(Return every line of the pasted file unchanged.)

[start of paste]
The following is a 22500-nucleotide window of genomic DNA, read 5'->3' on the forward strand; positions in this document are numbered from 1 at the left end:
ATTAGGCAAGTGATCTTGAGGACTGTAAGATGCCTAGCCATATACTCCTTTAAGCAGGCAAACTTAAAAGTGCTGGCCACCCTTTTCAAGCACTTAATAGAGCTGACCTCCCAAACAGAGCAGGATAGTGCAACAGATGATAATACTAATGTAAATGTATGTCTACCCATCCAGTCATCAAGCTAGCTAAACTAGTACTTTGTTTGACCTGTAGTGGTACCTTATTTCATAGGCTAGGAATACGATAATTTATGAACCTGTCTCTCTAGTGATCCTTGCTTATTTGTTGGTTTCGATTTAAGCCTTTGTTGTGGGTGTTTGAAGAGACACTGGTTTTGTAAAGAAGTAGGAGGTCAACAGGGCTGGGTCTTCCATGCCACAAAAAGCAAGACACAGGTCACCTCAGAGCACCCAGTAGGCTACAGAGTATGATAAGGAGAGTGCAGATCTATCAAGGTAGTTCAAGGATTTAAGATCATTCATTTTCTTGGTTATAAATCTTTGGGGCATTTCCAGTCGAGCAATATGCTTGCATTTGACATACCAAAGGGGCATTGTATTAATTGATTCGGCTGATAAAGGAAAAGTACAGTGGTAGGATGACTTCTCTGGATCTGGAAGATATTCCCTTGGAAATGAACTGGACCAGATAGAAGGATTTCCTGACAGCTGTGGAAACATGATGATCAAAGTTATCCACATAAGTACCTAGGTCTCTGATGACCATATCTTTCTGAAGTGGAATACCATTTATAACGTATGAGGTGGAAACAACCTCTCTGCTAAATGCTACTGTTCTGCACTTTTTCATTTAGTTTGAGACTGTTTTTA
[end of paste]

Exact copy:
The following is a 22500-nucleotide window of genomic DNA, read 5'->3' on the forward strand; positions in this document are numbered from 1 at the left end:
ATTAGGCAAGTGATCTTGAGGACTGTAAGATGCCTAGCCATATACTCCTTTAAGCAGGCAAACTTAAAAGTGCTGGCCACCCTTTTCAAGCACTTAATAGAGCTGACCTCCCAAACAGAGCAGGATAGTGCAACAGATGATAATACTAATGTAAATGTATGTCTACCCATCCAGTCATCAAGCTAGCTAAACTAGTACTTTGTTTGACCTGTAGTGGTACCTTATTTCATAGGCTAGGAATACGATAATTTATGAACCTGTCTCTCTAGTGATCCTTGCTTATTTGTTGGTTTCGATTTAAGCCTTTGTTGTGGGTGTTTGAAGAGACACTGGTTTTGTAAAGAAGTAGGAGGTCAACAGGGCTGGGTCTTCCATGCCACAAAAAGCAAGACACAGGTCACCTCAGAGCACCCAGTAGGCTACAGAGTATGATAAGGAGAGTGCAGATCTATCAAGGTAGTTCAAGGATTTAAGATCATTCATTTTCTTGGTTATAAATCTTTGGGGCATTTCCAGTCGAGCAATATGCTTGCATTTGACATACCAAAGGGGCATTGTATTAATTGATTCGGCTGATAAAGGAAAAGTACAGTGGTAGGATGACTTCTCTGGATCTGGAAGATATTCCCTTGGAAATGAACTGGACCAGATAGAAGGATTTCCTGACAGCTGTGGAAACATGATGATCAAAGTTATCCACATAAGTACCTAGGTCTCTGATGACCATATCTTTCTGAAGTGGAATACCATTTATAACGTATGAGGTGGAAACAACCTCTCTGCTAAATGCTACTGTTCTGCACTTTTTCATTTAGTTTGAGACTGTTTTTA